Newswise — BIRMINGHAM, Ala. – Research led by Ludwine Messiaen, Ph.D., professor of genetics at the University of Alabama at Birmingham, shows that missense mutations in a cluster of just five codons in the NF1 gene are an important risk factor for severe symptoms of the genetic disease neurofibromatosis type 1.
Such information is vital to help guide clinical management and genetic counseling in this complex disease that can be caused by more than 3,000 different mutations found in every part of this large NF1 gene. It shows a potential need for increased disease surveillance of patients with missense mutations in that cluster — specifically, codons 844 to 848.
Individuals with such mutations, the researchers found, have a high incidence of benign tumors of peripheral nerves or the spinal cord, tumors of the optic nerve, and skeletal abnormalities. They also have a high predisposition to develop malignancies, compared with the general neurofibromatosis population.
A missense mutation is a change in one nucleotide in DNA that results in a codon for a different amino acid in the protein made by the gene. The protein encoded by NF1 is a string of 2,818 amino acids that folds into the protein shape. Although the NF1 gene was cloned in 1990, the cellular functions performed by the huge, multi-domain protein encoded by the gene, and called neurofibromin, are still incompletely understood. As such, the specific function of the NF1 codons 844-848 remains so far unknown.
This new study is just the fourth association between specific mutations and specific symptoms that have been discovered for neurofibromatosis type 1. Such an association is known as a genotype-phenotype correlation.
Finding these correlations is important because whether patients will have mild or severe disease cannot — in most cases — be predicted when the neurofibromatosis type 1 first appears, often only with café-au-lait skin markings in infants. As the patients grow, they show a broad clinical variability, especially beginning at puberty, when many develop benign skin tumors called neurofibromas that erupt as bumps across the body.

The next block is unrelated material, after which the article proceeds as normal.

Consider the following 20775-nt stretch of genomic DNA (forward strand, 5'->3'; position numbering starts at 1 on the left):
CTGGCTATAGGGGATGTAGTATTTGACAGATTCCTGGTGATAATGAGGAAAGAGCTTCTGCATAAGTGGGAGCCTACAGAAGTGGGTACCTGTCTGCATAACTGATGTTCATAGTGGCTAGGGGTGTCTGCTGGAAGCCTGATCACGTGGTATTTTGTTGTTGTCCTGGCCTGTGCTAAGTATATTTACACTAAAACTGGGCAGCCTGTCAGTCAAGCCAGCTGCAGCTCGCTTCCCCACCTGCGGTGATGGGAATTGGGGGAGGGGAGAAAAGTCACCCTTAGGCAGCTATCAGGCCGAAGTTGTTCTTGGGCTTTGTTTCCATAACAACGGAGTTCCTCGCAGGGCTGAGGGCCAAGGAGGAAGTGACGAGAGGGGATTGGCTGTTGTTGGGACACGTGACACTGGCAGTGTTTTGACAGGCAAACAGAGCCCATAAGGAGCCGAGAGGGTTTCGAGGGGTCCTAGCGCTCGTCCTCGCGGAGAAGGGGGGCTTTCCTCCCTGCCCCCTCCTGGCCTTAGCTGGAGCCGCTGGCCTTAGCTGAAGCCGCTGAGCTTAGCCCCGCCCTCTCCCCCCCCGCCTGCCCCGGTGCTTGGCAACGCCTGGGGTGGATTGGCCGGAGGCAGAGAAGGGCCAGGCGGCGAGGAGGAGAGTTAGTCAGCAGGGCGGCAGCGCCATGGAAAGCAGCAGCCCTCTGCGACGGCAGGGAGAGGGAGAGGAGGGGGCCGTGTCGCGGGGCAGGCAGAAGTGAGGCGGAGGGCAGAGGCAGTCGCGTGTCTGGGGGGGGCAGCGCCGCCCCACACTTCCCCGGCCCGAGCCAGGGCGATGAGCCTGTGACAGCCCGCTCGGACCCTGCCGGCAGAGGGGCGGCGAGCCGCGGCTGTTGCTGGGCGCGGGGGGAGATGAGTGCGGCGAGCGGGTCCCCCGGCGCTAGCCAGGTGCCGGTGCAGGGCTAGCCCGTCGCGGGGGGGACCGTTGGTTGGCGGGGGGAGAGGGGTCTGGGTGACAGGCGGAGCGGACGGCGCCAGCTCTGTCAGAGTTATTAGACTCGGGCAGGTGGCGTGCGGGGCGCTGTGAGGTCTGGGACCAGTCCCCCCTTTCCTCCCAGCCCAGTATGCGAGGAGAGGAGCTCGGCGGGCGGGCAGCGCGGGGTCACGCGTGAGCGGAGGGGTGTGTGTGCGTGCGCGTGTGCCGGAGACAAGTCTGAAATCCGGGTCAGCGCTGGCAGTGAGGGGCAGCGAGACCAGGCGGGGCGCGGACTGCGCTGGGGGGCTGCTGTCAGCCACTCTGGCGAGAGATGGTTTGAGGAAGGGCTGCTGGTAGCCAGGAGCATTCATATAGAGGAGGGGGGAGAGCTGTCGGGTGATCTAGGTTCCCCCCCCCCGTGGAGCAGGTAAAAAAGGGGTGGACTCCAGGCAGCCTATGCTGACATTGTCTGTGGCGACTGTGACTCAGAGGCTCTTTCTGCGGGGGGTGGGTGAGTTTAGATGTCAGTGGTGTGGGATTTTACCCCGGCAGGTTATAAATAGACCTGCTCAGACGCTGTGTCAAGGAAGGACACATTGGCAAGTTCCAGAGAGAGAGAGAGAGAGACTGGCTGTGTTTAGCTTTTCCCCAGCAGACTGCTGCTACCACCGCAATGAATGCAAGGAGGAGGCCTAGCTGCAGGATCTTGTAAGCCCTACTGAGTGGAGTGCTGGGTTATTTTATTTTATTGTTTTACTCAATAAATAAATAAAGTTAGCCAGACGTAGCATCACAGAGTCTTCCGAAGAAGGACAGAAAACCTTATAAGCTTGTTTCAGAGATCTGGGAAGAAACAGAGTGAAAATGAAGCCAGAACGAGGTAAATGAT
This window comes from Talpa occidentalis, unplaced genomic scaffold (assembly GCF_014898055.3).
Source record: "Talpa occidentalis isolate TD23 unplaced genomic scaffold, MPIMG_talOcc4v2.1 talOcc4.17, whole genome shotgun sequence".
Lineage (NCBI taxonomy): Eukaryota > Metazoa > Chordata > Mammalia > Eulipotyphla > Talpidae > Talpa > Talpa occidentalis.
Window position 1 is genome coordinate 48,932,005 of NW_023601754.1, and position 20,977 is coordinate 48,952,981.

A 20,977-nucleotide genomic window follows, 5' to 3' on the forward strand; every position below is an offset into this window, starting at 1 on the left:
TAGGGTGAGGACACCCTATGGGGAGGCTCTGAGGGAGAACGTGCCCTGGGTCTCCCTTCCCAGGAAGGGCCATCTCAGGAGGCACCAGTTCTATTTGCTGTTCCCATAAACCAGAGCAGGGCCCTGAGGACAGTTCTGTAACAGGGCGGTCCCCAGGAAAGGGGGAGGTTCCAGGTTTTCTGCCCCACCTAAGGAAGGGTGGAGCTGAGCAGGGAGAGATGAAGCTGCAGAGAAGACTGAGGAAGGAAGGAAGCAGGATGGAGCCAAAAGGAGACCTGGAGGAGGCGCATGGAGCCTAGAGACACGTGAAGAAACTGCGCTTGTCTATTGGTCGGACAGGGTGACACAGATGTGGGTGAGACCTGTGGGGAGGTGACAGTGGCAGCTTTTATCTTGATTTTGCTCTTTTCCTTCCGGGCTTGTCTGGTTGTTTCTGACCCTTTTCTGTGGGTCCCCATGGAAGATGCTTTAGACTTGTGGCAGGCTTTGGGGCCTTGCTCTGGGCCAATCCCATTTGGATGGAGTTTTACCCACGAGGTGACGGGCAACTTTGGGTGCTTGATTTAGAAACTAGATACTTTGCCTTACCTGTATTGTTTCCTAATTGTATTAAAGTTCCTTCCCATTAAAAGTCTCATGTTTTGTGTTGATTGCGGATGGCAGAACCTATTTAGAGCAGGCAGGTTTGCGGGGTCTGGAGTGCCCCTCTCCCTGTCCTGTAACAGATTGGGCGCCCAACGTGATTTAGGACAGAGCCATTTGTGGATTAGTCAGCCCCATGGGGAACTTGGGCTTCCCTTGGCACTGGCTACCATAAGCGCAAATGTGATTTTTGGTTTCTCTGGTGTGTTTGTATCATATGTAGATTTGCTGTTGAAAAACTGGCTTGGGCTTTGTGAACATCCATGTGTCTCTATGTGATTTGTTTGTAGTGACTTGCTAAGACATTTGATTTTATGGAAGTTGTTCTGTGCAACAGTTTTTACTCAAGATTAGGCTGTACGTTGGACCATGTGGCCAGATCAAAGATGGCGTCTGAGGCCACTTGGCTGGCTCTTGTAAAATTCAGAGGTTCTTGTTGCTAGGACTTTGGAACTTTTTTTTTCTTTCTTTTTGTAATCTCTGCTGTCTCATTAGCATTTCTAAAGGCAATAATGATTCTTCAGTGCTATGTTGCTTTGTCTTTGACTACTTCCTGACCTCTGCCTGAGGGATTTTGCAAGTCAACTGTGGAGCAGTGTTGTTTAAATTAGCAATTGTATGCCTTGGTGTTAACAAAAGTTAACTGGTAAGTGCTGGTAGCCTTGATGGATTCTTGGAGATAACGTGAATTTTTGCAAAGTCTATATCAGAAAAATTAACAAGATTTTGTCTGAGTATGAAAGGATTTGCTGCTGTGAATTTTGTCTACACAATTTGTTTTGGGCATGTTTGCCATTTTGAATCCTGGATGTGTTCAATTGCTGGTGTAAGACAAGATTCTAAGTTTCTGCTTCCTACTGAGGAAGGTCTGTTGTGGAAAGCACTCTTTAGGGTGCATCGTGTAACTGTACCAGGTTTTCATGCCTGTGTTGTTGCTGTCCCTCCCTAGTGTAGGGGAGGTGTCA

Patients vary widely in their symptoms, which can include freckles near skin folds of the body, nodules in the eyes, tumors along the optic nerve, heart defects, bone anomalies, developmental delay, intellectual disability and learning problems.
“It is important for people to know what may happen,” Messiaen said. “When a child is born with neurofibromatosis type 1, café-au-lait spots appear very shortly after birth. But other problems, more specifically the development of skin neurofibromas, typically appear around puberty. If a genotype-phenotype correlation exists for a particular mutation, it will help these families have some perspective of what the future will bring, and it will help families cope with the disease.”
To look for correlations, Messiaen and her team collect detailed clinical information on all symptoms found in each of the neurofibromatosis individuals who had their mutation identified through clinical testing at the UAB Medical Genomics Laboratory. Data are compared to large clinical cohorts previously reported in the literature, as well as to the internal Medical Genomics Laboratory dataset on more than 8,100 unrelated mutation-positive individuals.